HOW BODIES BECOME FLUID
by Ibe Obasiota
Shortlist (Top Six) of the 2019 Kreative Diadem Annual Creative Writing Contest (Flash Fiction Category)
Love is a verb with wings; a free verb that makes itself into a ghost; a dark spectral that walks into our midst and sits. Love is the thing that catches our bodies between its palm and we lie there, dying out into new thresholds or dying altogether.
The first time Uju gives herself to Kachi, she says it is because she wants to satisfy a yearning; because for once she has found a man she has not outgrown, a man that is willing to think first. Kachi is not like Wole who says he fears for the man who would inherit her intelligence or like Francis who attributes her purity to her virginity. It happens in a discussion about a dead classmate and Bernth Lindfors’ criticism on Cyprian Ekwensi. They are in Kachi’s room. It is a dimly lit apartment with two small beds arranged side by side. The walls are painted a solid grey and there is only one window. Two louvres are missing but there’s a net coloured in dust. The other bed belongs to Kachi’s roommate Obiora who is never around or is always leaving when Uju comes around. Uju takes time to think about this and she concludes that Obiora is simply thoughtful. On the wall, there is a picture of Achebe’s carved from an old magazine. The picture is in black and white and there are little cuts on his cheek or put correctly, the paper. Below, there’s a quote that says: I believe the English Language is able to bear the weight of my African experience. The quote is written in Kachi’s cursive handwriting and he says it is a paraphrase of something Achebe had said. Kachi says it is one of the most brilliant things he has heard. Uju suspects it is him consoling himself. She suspects that his inability to speak his mother tongue would be the reason he terms it brilliant. Sometimes he says he is an incipient bilingual. Uju doesn’t know what he means and she doesn’t ask.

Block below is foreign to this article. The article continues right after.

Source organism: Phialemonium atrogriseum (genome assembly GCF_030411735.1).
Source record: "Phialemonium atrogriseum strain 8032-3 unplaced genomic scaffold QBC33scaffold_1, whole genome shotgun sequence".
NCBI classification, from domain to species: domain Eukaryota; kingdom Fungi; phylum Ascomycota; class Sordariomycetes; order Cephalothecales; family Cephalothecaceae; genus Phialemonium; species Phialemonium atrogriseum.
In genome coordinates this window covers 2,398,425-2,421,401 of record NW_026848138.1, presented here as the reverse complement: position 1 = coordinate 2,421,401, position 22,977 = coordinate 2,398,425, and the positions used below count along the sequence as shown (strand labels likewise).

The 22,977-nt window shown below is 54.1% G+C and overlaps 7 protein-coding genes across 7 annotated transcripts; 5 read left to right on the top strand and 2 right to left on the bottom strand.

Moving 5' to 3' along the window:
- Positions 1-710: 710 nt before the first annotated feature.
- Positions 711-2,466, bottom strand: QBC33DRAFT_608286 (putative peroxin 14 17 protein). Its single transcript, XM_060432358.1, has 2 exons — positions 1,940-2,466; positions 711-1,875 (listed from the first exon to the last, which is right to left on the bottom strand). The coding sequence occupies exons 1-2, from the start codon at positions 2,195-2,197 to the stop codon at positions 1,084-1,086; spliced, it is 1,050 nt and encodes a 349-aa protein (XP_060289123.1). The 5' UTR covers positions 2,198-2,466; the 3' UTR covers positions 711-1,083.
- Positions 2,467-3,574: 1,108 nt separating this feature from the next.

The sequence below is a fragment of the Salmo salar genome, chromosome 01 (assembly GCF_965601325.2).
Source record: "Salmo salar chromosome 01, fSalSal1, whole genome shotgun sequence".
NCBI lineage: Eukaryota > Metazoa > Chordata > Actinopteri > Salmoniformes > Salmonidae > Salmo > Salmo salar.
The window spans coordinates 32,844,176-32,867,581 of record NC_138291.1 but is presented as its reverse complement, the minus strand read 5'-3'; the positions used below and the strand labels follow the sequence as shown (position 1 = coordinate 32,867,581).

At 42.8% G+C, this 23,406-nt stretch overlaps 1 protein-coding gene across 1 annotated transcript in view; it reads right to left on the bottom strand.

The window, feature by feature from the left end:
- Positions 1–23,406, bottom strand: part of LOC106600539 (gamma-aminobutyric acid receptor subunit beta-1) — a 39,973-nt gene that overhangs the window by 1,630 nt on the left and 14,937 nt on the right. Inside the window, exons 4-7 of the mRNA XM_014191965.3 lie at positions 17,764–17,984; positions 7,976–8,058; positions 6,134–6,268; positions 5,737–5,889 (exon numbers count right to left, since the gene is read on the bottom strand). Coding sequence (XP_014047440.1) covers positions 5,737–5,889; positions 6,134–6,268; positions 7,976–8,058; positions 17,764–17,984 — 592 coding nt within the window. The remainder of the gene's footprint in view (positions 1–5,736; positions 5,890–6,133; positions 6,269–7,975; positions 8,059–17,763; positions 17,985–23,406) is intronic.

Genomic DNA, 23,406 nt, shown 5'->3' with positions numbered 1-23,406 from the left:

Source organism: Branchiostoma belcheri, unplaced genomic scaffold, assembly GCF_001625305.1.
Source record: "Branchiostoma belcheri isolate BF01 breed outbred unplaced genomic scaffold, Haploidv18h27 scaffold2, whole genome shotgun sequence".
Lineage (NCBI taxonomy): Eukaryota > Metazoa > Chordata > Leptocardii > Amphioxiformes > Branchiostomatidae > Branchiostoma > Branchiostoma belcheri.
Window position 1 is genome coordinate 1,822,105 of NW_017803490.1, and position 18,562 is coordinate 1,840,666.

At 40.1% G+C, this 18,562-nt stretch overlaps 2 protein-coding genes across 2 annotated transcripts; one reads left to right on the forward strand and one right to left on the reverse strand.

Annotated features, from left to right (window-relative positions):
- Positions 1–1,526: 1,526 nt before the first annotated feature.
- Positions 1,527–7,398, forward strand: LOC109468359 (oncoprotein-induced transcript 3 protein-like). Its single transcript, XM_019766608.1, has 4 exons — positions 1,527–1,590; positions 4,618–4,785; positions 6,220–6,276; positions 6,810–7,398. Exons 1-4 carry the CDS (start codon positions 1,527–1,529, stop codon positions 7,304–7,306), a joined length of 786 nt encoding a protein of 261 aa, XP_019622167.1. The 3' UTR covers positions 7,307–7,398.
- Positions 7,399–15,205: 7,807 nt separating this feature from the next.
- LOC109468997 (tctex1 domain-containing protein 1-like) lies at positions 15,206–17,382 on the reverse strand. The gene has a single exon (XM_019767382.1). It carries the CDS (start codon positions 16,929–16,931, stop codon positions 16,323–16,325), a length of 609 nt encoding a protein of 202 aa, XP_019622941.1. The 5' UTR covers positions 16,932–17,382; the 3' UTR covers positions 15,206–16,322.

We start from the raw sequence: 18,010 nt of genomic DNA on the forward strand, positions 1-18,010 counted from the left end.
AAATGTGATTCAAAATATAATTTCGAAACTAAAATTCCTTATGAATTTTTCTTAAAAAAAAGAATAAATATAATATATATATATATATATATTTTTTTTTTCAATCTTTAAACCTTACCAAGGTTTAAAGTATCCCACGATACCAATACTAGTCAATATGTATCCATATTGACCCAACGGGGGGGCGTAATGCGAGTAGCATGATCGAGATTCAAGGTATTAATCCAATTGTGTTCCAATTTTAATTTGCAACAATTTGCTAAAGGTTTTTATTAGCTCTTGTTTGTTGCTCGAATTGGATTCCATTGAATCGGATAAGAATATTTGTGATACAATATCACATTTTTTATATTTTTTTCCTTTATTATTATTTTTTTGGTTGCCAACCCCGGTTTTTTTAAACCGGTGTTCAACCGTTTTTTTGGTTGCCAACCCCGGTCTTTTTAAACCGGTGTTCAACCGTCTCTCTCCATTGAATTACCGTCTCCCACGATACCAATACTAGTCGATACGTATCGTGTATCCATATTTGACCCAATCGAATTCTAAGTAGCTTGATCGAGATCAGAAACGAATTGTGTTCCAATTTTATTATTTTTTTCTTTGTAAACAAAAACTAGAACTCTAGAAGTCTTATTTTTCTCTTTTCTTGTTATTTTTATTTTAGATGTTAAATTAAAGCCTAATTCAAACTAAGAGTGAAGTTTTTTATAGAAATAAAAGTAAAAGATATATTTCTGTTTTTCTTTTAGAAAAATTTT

Uju lies on her back on Kachi’s bed. She looks straight to the ceiling of his room. She stares at the little black hole in it and she thinks it is a consolation of the fact that Kachi is a struggling man like every man out there nowadays.
‘I think Bernth Lindfors is another bitter white man who thinks he is wise enough to tell Africans what to write,’ Kachi delivers in one swift manner. It is like something he has rehearsed, something that he has said more than once.
‘I’ve only read Ekwensi’s Akin the drummer boy, Kachi,’ Uju says back.
‘Do you think it is a good book?’ There’s persuasion in Kachi’s eyes when he says it and it makes Uju bulge.